Just read an article in the most recent NCTM *Mathematics Teacher* magazine called “Students’ Exploratory Thinking about a Nonroutine Calculus Task” by Keith Nabb. I really, really enjoyed this article. Maybe for some this isn’t new, but I didn’t know this fact:

*Average two of the roots of a cubic polynomial. Draw a tangent line to the cubic at this point. Did you know it will always pass through the third zero?? Incredible!*

Here’s a nice site that I just googled that goes through one proof. However, the charm of the article mentioned above is that there are *many* interesting proofs that students came up with, some of which are more or less elegant (brute force algebra with CAS, Newton’s Method, just to name two of the four strategies mentioned in the article).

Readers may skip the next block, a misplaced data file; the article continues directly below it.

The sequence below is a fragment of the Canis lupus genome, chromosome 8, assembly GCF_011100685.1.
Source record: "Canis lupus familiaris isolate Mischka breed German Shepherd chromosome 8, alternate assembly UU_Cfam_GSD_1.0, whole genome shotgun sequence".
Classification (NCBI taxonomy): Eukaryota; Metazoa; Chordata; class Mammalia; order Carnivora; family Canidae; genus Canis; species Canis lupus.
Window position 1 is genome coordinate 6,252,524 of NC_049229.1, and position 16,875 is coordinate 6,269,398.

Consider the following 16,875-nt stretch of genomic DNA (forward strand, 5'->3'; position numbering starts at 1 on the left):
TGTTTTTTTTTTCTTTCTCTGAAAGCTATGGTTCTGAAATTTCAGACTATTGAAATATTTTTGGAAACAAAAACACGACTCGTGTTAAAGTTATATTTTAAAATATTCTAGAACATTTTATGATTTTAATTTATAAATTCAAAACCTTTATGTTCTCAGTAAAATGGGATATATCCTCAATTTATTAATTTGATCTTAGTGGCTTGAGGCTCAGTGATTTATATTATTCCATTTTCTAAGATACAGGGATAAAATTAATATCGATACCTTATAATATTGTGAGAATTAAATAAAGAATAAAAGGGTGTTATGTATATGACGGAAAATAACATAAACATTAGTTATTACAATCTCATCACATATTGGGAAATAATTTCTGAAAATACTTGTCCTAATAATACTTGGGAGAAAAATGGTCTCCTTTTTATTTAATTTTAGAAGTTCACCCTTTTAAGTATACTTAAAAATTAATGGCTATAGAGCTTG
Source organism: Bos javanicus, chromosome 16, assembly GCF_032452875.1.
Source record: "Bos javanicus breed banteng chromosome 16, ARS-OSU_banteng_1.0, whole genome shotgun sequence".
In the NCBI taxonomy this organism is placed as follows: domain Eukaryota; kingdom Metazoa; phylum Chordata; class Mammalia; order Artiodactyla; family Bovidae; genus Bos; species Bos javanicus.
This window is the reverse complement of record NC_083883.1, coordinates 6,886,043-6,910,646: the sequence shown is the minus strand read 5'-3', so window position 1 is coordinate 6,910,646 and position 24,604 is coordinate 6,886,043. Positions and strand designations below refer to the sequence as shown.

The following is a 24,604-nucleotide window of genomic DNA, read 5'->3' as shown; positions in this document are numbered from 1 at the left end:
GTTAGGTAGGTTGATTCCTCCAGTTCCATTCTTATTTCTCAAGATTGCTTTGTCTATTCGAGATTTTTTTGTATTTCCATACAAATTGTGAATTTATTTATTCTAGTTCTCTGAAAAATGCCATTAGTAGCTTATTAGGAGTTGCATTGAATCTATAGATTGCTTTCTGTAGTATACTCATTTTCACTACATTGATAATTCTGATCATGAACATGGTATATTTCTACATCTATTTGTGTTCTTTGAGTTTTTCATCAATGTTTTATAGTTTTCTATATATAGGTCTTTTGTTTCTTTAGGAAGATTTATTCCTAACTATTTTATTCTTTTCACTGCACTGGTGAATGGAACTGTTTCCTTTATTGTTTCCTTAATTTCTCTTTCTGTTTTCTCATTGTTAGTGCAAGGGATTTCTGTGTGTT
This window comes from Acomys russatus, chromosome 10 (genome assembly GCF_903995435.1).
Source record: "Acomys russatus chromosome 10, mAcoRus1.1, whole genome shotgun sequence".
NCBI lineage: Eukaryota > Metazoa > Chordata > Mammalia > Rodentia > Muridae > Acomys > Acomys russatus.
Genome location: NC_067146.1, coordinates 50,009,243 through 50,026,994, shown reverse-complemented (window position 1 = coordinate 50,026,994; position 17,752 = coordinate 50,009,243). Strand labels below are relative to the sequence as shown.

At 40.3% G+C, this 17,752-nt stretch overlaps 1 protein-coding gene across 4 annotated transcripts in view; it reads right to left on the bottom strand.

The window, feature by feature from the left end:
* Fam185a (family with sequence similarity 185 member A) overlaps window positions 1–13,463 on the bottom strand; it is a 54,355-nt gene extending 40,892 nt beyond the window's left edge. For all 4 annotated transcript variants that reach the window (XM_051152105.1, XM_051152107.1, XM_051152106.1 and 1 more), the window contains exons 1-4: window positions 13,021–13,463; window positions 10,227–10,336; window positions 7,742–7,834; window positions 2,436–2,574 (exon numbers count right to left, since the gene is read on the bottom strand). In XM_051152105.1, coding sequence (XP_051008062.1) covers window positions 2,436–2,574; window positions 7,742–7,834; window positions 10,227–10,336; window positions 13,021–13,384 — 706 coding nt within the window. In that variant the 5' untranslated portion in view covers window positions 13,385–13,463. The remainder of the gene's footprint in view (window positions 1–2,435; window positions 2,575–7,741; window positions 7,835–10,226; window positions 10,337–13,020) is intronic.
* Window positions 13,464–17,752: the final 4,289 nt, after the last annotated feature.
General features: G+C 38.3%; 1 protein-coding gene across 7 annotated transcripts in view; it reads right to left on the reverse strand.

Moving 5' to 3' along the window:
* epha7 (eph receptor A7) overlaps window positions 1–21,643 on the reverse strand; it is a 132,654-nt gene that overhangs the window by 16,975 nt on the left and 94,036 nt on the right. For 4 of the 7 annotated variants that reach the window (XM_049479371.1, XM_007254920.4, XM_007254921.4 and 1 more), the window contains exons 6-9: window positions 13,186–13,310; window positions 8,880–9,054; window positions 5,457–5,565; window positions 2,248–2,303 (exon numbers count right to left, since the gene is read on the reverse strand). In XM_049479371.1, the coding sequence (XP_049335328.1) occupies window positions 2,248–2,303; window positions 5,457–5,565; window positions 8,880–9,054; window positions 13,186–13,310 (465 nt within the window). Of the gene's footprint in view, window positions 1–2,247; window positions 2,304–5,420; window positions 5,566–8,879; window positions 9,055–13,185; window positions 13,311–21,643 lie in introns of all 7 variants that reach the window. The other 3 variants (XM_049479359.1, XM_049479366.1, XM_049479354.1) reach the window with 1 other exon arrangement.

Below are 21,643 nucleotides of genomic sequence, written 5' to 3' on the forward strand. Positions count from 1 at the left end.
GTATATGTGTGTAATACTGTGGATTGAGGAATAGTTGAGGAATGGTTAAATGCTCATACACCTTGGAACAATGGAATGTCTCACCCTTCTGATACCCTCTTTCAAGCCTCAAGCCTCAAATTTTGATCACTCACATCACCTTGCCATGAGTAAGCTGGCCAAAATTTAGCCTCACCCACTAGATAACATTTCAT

I wish I could give you the whole article, but you have to have an NCTM membership to see it. Here’s the link, but you’ll have to log in to actually see it.

### Like this:

Like Loading...

*Related*

Here I put a short post with a dynamic illustration http://www.cut-the-knot.org/Curriculum/Geometry/GeoGebra/RootsAndTangents.shtml

Fantastic! I was going to make a dynamic Geogebra applet, but you beat me to it, Alexander! And I love the generalization. Beautiful!